FINCHLEY.  I have dictates. I can’t.

AMBROSE.  I didn’t know that you suffered..

FINCHLEY.  I don’t. I avoid it. Especially smeared fat on toast! I live a pure life of strict abstinance and obeyance and sidestep the glut and the googly by aiming myself for the snug. I’ll take some porridge, though. Oats.

EDNA.  I think we’re fresh out of porridge. I could probably rustle some cornflakes..

AMBROSE.  Talk about the wet and windy..!

FINCHLEY.  No thanks..

EDNA.  Or Sausages..


EDNA.  Well, I don’t know what there is I can give you.

FINCHLEY.  How about peace and quiet?

EDNA.  Everything here comes with chips.


(He glares at her. She goes. They watch her journey. She gives them the finger before moving back to her place.)


AMBROSE.  That was very harsh.

FINCHLEY.  Harsh is right if one is deliver the message. If it wasn’t for class 2 diabetes I’d turn you both into salt.


(A silence. They sit. Ouutside,traffic echoes. They turn to regard it, but soon turn back. Ambrose smiles.)


AMBROSE.  So is there anywhere else?

FINCHLEY.  Anywhere what?

AMBROSE.  You’d deny it.


AMBROSE.  Your avoidance.

FINCHLEY.  I’m not sure I know what you mean.

AMBROSE.  Don’t you?


AMBROSE.  I think you do. And know well. That’s a face that knows. I can smell it..

FINCHLEY.  You can smell my face..?

AMBROSE.  When I came here – when I stumbled in –

FINCHLEY.  You glimpsed light?


FINCHLEY.  Very wise. Perhaps you’re going to tell me you smelt it?

AMBROSE.  I just smelt something fishy. It was a matter of chance I came in. I usually breakfast at home. But I’ve seen you about, seen you walking. People outside often comment. So I’ve taken the chance to – Well, what should I say? Verify.

FINCHLEY.  Yes, but by coincidence.. or by wasp? Because, you see, the wasp was commanded. The wasp was the herald..

AMBROSE.  The herald of who?

FINCHLEY.  Don’t you know?


(The silence of incomprehension.)


AMBROSE.  My interest was piqued if you want the truth..

FINCHLEY.  You should earn it…

AMBROSE.  And people talk. You’d been noticed..

FINCHLEY.  Then it must be my coat. Or my smell. I’m not sure I’d want to stand out. The mysterious way is the smoothest. But if I’m the stuff of talk I will listen until some of that stuff is drawn out.

AMBROSE.  From what I’ve heard people say they just want to put the right handle on you.. Are you what they think, just another stray fart in the barrel.. Or are you the barrel with a bit of the froth leaking out? People talk. They obsess.

FINCHLEY.  Oh, I wouldn’t want to be an obsession. I work undercover.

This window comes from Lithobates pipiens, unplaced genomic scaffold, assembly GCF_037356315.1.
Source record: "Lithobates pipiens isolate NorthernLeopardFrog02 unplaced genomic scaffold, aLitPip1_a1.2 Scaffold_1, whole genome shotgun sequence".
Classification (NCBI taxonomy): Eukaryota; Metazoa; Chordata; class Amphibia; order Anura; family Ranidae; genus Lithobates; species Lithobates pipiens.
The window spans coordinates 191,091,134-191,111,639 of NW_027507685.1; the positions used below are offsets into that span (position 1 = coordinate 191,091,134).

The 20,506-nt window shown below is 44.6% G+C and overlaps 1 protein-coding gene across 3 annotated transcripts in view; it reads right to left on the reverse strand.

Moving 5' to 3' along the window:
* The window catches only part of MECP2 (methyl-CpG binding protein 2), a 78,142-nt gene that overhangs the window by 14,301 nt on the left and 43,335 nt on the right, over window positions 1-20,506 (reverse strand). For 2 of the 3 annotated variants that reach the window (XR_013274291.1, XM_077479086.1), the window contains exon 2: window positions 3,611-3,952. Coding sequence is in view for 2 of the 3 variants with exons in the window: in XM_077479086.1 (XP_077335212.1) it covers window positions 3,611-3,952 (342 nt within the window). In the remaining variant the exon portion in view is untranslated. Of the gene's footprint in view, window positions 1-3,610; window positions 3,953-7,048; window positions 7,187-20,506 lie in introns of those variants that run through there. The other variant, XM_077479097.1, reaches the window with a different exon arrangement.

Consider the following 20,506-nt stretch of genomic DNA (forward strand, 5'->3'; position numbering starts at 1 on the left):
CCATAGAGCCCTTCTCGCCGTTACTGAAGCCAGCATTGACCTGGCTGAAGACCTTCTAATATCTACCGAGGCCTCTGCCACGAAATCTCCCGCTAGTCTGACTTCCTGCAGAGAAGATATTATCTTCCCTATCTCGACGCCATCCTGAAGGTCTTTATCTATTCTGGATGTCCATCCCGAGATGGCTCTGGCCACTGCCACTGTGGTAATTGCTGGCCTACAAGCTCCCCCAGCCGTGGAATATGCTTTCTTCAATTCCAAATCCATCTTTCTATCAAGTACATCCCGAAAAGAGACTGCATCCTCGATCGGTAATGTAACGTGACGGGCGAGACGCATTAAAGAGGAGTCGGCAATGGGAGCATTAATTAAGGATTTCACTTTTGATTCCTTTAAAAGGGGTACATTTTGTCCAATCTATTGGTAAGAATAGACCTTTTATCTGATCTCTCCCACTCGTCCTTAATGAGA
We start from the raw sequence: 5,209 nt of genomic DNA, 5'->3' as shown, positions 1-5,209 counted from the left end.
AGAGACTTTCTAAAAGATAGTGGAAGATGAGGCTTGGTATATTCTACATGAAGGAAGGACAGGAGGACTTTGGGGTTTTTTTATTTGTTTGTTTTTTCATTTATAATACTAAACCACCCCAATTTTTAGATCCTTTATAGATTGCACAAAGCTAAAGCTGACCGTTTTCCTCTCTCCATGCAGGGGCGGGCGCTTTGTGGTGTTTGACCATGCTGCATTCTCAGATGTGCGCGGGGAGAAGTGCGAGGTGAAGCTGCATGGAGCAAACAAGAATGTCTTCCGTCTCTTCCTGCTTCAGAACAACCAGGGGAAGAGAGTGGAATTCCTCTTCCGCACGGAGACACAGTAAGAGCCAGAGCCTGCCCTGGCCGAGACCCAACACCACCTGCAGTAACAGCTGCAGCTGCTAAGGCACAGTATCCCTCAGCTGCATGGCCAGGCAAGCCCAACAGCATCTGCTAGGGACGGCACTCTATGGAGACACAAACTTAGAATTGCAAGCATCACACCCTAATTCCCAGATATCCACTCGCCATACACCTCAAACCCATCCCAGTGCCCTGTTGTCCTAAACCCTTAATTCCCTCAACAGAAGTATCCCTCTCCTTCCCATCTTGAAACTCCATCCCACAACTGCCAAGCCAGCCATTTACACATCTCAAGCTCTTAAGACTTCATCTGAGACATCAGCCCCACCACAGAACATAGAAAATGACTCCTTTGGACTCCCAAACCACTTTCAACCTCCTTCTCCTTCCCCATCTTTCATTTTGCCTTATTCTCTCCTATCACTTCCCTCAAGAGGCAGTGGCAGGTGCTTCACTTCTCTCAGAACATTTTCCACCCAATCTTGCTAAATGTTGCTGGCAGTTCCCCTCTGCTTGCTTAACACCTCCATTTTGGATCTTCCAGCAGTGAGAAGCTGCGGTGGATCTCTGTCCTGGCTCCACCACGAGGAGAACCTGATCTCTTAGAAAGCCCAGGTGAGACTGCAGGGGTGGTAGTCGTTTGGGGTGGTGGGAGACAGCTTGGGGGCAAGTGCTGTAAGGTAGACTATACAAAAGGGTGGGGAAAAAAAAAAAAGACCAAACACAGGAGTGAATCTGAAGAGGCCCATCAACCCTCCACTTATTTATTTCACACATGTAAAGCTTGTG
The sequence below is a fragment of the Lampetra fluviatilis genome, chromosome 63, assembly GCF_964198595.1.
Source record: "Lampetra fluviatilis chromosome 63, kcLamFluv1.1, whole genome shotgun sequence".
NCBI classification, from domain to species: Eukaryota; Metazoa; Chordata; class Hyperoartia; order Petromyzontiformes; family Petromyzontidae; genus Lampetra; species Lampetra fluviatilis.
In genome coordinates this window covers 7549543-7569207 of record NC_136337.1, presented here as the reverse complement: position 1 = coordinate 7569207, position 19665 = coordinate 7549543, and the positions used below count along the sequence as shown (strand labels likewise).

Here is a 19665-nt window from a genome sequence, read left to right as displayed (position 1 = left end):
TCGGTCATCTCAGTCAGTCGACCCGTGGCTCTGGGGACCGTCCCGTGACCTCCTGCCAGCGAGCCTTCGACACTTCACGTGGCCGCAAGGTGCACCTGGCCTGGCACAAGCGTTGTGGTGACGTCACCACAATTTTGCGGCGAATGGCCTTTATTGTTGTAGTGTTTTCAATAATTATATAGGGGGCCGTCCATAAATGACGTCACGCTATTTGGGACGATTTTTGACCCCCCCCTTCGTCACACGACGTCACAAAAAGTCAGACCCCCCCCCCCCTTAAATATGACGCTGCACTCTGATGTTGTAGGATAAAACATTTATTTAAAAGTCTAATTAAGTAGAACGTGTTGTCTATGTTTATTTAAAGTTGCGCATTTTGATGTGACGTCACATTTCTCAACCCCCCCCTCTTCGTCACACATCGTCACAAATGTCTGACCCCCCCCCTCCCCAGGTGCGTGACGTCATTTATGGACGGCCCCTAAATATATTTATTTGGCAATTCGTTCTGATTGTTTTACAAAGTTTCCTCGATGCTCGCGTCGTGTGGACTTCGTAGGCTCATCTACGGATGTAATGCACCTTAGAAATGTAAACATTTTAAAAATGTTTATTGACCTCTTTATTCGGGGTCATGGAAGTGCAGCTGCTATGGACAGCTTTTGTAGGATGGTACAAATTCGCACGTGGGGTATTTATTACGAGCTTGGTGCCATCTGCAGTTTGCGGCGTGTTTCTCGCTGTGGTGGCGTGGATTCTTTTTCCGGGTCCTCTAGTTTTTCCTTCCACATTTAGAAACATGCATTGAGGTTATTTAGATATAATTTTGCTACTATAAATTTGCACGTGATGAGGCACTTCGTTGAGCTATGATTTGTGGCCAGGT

AMBROSE.  Undercover of what; darkness? Quilt?

FINCHLEY.  Definitely not quilt.

AMBROSE.  I see.

FINCHLEY.  But that’s not nearly enough to define me. That sort of thing won’t propel me. I need a few more wheels on my bus.

AMBROSE.  But you can’t stay here!

FINCHLEY.  Why not?

AMBROSE.  If you’ve got something to prove, you should prove it!  You can’t just waft!

FINCHLEY.  I like wafting..especially in front of those who would watch!

AMBROSE.  You like it here?

FINCHLEY.  Yes! I enjoy their stupefaction! Do you really believe I’d not noticed? I relish the way that they stare. An eccentric old man, come to teach them a lesson.. but are they the receptive or just the corner dunce through their stares? Let them tongue-wag and obsess, as I command the flies and wasps as my heralds!

AMBROSE.  As your heralds?  Jesus!

FINCHLEY.  And what would be –

AMBROSE.  What??

FINCHLEY.  Wrong with that?

AMBROSE.  Because people would know that you’re mad and then they’d send others to get you..

FINCHLEY.  They have before and they will do, time after time. That I know. Until then I relax. And choose to do so in this cafe. What’s wrong with that? Don’t you like it?

AMBROSE. Its hardly appropriate..!

FINCHLEY.  Well, I love it. Who couldn’t love it? Biscuits and tea, all on tap! Or near the tap, anyway. Certainly close enough should I want them. Not that I want them, or ever overstate my own case. A man needs a place in which he can scrutinise others. His own case, his castle. His secular monastery. The spot where the nut can be cracked and once its cracked, contemplated. The locale. The Headquarters from which the rocket launch can be made. I see so much sitting here. Things. Some have taste, some have texture. Often, the look of certain things will sustain me and I can sit the whole day through, measuring. I can see it all, from this drum. The entirety of the city. Or on these streets if I’m passing. A piece of old wedgewood china. Or the musical arse of a cat.